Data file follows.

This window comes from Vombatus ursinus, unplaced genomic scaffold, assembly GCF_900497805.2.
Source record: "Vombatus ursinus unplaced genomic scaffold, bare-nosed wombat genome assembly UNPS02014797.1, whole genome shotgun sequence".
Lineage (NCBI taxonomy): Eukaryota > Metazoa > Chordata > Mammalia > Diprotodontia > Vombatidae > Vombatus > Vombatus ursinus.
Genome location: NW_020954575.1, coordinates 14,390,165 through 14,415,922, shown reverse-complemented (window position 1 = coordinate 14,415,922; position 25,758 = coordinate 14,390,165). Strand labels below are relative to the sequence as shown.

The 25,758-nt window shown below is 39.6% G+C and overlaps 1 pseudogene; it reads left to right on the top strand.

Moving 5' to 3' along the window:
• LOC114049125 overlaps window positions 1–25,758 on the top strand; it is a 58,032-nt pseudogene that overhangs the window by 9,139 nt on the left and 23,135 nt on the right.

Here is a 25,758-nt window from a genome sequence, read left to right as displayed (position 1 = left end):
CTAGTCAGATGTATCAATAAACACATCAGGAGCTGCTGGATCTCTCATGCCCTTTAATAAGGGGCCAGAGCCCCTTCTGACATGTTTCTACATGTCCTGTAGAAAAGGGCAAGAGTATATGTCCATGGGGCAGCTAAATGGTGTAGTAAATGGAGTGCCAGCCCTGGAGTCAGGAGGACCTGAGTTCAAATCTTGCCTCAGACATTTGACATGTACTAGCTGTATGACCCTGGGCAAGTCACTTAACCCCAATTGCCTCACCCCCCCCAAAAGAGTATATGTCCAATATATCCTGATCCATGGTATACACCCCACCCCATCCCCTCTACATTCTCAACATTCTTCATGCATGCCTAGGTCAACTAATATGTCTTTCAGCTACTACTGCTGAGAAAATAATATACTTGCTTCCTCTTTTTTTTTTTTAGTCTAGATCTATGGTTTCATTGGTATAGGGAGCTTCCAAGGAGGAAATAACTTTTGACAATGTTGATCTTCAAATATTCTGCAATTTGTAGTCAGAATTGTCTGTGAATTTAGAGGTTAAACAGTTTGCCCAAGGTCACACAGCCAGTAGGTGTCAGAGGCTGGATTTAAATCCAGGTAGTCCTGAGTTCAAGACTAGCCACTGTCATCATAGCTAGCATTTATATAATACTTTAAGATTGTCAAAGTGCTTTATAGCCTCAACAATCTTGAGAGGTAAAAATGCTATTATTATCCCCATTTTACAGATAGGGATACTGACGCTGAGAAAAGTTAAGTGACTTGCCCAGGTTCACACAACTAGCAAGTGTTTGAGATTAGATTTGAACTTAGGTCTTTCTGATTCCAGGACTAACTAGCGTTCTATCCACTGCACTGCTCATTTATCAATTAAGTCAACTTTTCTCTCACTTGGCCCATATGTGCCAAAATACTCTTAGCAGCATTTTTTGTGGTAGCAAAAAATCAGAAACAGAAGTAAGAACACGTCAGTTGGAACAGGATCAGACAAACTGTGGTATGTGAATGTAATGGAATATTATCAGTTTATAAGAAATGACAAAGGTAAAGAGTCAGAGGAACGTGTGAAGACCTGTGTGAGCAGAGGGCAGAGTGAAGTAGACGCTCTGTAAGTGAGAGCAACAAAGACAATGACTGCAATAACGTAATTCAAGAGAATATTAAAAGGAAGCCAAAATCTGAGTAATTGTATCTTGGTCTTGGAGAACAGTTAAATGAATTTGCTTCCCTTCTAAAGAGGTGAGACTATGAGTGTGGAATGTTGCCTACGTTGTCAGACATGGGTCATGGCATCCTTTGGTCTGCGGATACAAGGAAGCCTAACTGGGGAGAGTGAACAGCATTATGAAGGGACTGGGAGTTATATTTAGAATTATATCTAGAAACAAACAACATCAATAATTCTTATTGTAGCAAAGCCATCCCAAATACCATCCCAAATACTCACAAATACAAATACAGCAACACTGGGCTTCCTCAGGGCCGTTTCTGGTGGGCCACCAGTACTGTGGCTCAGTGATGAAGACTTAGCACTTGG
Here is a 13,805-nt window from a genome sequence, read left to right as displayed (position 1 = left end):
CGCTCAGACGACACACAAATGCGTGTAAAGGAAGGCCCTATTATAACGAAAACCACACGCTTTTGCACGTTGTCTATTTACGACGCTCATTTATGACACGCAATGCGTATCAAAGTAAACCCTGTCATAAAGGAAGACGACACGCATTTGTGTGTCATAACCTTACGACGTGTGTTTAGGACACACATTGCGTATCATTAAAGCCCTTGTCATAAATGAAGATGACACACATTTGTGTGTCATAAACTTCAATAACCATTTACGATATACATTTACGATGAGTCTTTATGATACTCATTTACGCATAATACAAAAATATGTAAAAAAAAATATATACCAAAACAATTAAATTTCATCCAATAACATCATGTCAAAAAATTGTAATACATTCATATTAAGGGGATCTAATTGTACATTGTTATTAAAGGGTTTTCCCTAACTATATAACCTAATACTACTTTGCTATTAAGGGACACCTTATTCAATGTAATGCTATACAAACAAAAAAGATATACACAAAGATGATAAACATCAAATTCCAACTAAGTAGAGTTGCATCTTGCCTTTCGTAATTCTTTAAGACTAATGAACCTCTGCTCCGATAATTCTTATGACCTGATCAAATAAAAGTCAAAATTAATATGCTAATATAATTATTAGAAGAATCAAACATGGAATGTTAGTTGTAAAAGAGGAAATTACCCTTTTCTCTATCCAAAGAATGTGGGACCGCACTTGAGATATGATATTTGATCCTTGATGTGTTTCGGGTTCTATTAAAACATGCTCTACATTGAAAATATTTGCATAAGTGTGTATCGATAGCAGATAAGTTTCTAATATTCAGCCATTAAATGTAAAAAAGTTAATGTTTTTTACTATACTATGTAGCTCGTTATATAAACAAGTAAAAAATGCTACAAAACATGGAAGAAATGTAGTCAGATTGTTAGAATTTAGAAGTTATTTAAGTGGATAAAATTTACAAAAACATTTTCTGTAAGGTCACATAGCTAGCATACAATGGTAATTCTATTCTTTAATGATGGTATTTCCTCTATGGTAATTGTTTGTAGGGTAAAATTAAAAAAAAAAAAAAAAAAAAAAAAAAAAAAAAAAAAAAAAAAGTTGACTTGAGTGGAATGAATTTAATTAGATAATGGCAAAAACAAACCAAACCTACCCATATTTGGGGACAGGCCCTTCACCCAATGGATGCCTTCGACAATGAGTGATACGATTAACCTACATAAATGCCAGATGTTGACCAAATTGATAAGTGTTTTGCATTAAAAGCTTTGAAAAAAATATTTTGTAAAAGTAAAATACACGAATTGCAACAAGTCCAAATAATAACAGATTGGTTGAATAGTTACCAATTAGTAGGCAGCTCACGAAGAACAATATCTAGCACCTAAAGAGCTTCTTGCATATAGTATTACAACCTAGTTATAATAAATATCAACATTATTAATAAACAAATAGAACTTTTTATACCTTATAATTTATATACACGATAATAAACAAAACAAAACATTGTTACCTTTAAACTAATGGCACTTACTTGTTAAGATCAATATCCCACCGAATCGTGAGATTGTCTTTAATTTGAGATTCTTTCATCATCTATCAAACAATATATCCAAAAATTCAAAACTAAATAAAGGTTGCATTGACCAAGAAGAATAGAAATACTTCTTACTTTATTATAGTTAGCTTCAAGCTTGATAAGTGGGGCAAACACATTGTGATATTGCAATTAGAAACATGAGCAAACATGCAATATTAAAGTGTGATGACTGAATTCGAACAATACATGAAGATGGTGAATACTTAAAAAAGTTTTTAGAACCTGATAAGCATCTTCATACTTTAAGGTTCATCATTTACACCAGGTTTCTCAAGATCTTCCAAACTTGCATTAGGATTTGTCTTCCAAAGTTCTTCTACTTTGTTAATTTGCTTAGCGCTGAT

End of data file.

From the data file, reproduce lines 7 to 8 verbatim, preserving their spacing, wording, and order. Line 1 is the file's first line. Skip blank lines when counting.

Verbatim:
• LOC114049125 overlaps window positions 1–25,758 on the top strand; it is a 58,032-nt pseudogene that overhangs the window by 9,139 nt on the left and 23,135 nt on the right.

Here is a 25,758-nt window from a genome sequence, read left to right as displayed (position 1 = left end):